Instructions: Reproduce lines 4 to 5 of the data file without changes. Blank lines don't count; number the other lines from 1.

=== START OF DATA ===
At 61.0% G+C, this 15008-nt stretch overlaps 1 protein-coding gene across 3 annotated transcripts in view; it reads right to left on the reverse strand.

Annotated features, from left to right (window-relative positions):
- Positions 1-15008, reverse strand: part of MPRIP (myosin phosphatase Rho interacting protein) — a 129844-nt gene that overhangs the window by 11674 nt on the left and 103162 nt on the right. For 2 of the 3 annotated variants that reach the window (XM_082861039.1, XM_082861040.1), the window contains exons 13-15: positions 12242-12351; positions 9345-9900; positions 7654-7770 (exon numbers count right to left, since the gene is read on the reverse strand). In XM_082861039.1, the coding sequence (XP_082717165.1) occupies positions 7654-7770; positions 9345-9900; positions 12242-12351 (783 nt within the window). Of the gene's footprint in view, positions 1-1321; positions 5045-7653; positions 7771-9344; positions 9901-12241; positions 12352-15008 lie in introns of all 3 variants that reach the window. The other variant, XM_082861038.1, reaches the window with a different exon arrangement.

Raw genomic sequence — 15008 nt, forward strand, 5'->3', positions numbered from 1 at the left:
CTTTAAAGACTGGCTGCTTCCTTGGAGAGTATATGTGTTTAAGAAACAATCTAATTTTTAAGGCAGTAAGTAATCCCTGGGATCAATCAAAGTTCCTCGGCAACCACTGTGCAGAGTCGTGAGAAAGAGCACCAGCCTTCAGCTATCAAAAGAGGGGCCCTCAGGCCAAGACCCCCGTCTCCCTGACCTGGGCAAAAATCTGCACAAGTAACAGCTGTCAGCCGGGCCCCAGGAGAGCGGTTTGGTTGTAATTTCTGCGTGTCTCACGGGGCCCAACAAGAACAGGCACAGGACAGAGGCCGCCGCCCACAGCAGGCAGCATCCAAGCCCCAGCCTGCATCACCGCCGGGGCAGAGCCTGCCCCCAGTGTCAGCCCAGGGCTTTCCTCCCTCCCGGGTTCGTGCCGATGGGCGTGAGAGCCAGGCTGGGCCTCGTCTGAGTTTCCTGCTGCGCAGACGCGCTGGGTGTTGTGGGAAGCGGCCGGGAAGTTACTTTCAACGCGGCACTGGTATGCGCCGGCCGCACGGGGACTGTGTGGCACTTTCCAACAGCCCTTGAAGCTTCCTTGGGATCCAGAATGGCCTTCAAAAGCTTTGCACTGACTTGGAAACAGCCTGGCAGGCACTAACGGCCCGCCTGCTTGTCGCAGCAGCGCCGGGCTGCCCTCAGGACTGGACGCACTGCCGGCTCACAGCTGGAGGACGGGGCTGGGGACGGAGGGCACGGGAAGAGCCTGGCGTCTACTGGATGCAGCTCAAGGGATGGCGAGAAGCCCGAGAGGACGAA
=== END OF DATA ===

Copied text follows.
Raw genomic sequence — 15008 nt, forward strand, 5'->3', positions numbered from 1 at the left:
CTTTAAAGACTGGCTGCTTCCTTGGAGAGTATATGTGTTTAAGAAACAATCTAATTTTTAAGGCAGTAAGTAATCCCTGGGATCAATCAAAGTTCCTCGGCAACCACTGTGCAGAGTCGTGAGAAAGAGCACCAGCCTTCAGCTATCAAAAGAGGGGCCCTCAGGCCAAGACCCCCGTCTCCCTGACCTGGGCAAAAATCTGCACAAGTAACAGCTGTCAGCCGGGCCCCAGGAGAGCGGTTTGGTTGTAATTTCTGCGTGTCTCACGGGGCCCAACAAGAACAGGCACAGGACAGAGGCCGCCGCCCACAGCAGGCAGCATCCAAGCCCCAGCCTGCATCACCGCCGGGGCAGAGCCTGCCCCCAGTGTCAGCCCAGGGCTTTCCTCCCTCCCGGGTTCGTGCCGATGGGCGTGAGAGCCAGGCTGGGCCTCGTCTGAGTTTCCTGCTGCGCAGACGCGCTGGGTGTTGTGGGAAGCGGCCGGGAAGTTACTTTCAACGCGGCACTGGTATGCGCCGGCCGCACGGGGACTGTGTGGCACTTTCCAACAGCCCTTGAAGCTTCCTTGGGATCCAGAATGGCCTTCAAAAGCTTTGCACTGACTTGGAAACAGCCTGGCAGGCACTAACGGCCCGCCTGCTTGTCGCAGCAGCGCCGGGCTGCCCTCAGGACTGGACGCACTGCCGGCTCACAGCTGGAGGACGGGGCTGGGGACGGAGGGCACGGGAAGAGCCTGGCGTCTACTGGATGCAGCTCAAGGGATGGCGAGAAGCCCGAGAGGACGAA